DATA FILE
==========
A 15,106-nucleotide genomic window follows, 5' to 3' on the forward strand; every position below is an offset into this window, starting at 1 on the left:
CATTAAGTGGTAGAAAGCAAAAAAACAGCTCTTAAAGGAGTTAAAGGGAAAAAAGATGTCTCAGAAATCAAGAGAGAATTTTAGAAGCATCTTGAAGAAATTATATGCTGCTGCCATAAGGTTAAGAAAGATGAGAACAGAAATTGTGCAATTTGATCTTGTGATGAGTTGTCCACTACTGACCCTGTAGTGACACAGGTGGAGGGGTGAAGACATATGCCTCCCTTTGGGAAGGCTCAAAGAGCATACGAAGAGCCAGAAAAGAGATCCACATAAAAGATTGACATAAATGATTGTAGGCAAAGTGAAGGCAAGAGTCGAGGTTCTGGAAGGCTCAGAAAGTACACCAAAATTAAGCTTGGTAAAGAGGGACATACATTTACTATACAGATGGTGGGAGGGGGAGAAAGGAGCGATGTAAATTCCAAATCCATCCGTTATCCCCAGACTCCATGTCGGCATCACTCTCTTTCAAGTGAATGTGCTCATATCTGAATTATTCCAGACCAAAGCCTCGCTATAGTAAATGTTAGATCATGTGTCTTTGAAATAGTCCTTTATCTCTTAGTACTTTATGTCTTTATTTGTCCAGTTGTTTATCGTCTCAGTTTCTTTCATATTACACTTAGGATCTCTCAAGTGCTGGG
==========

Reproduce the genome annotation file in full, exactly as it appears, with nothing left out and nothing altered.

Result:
A 15,106-nucleotide genomic window follows, 5' to 3' on the forward strand; every position below is an offset into this window, starting at 1 on the left:
CATTAAGTGGTAGAAAGCAAAAAAACAGCTCTTAAAGGAGTTAAAGGGAAAAAAGATGTCTCAGAAATCAAGAGAGAATTTTAGAAGCATCTTGAAGAAATTATATGCTGCTGCCATAAGGTTAAGAAAGATGAGAACAGAAATTGTGCAATTTGATCTTGTGATGAGTTGTCCACTACTGACCCTGTAGTGACACAGGTGGAGGGGTGAAGACATATGCCTCCCTTTGGGAAGGCTCAAAGAGCATACGAAGAGCCAGAAAAGAGATCCACATAAAAGATTGACATAAATGATTGTAGGCAAAGTGAAGGCAAGAGTCGAGGTTCTGGAAGGCTCAGAAAGTACACCAAAATTAAGCTTGGTAAAGAGGGACATACATTTACTATACAGATGGTGGGAGGGGGAGAAAGGAGCGATGTAAATTCCAAATCCATCCGTTATCCCCAGACTCCATGTCGGCATCACTCTCTTTCAAGTGAATGTGCTCATATCTGAATTATTCCAGACCAAAGCCTCGCTATAGTAAATGTTAGATCATGTGTCTTTGAAATAGTCCTTTATCTCTTAGTACTTTATGTCTTTATTTGTCCAGTTGTTTATCGTCTCAGTTTCTTTCATATTACACTTAGGATCTCTCAAGTGCTGGG